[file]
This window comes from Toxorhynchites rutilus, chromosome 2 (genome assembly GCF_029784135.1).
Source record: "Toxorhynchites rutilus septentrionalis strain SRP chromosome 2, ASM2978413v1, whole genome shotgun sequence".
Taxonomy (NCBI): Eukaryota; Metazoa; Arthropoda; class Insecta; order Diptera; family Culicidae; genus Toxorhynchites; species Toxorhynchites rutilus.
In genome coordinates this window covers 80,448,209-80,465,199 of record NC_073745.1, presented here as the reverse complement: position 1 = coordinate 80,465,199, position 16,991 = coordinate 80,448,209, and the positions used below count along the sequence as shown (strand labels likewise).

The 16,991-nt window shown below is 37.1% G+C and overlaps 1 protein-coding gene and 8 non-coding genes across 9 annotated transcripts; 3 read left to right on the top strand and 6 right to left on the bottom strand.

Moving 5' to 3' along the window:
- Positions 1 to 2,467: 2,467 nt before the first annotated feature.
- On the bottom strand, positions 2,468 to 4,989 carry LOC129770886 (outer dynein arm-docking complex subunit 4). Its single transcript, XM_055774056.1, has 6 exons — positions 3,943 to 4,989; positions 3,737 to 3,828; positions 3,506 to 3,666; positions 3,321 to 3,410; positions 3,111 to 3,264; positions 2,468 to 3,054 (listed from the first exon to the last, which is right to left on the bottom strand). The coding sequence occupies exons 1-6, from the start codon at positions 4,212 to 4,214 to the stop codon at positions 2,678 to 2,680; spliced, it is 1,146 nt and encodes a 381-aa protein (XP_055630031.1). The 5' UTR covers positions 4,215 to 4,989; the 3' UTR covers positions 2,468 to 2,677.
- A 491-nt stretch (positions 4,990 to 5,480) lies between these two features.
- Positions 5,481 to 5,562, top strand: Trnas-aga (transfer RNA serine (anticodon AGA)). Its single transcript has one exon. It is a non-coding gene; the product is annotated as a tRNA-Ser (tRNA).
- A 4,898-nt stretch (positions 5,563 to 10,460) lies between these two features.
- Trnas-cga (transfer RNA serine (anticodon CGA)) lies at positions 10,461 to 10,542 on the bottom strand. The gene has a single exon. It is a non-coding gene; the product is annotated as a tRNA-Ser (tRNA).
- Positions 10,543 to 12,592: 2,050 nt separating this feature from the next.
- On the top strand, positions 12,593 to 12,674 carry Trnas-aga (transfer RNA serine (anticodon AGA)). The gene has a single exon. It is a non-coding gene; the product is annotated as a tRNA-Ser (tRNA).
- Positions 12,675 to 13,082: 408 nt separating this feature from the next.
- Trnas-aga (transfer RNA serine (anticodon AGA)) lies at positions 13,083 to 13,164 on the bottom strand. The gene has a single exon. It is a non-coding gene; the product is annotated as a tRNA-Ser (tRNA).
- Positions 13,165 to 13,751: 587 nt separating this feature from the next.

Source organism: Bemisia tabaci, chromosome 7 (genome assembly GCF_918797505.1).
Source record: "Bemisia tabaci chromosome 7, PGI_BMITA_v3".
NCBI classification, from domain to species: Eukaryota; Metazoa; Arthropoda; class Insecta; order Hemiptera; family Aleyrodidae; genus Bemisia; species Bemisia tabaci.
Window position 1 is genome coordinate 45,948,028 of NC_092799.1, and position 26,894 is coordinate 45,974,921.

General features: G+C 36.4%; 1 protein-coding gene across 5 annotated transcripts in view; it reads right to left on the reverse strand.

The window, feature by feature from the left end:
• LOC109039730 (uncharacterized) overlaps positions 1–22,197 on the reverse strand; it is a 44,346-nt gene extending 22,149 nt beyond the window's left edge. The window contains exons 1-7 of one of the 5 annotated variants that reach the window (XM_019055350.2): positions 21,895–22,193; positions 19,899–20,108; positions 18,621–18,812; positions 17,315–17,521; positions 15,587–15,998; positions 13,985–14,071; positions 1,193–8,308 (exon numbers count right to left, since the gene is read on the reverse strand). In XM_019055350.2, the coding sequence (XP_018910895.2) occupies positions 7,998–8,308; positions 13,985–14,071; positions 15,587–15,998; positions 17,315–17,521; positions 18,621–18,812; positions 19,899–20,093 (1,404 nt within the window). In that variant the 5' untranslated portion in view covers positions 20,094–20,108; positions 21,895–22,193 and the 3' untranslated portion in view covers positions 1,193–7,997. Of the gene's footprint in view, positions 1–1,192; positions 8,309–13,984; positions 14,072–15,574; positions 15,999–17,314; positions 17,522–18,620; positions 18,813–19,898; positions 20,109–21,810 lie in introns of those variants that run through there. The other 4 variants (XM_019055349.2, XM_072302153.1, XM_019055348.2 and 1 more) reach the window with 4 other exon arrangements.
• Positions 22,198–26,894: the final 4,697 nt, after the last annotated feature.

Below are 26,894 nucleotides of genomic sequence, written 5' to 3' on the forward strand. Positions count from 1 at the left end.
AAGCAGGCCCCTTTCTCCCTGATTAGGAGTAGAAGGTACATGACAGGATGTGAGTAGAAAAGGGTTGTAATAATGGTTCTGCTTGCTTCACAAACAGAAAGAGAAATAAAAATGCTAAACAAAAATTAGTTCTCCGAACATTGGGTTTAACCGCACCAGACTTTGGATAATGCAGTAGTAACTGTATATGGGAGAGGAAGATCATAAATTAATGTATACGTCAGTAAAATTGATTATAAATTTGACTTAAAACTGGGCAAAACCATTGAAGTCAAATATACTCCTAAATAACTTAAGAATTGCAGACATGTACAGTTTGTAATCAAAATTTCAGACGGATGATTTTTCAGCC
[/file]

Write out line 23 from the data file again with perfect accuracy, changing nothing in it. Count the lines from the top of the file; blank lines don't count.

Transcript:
The window, feature by feature from the left end: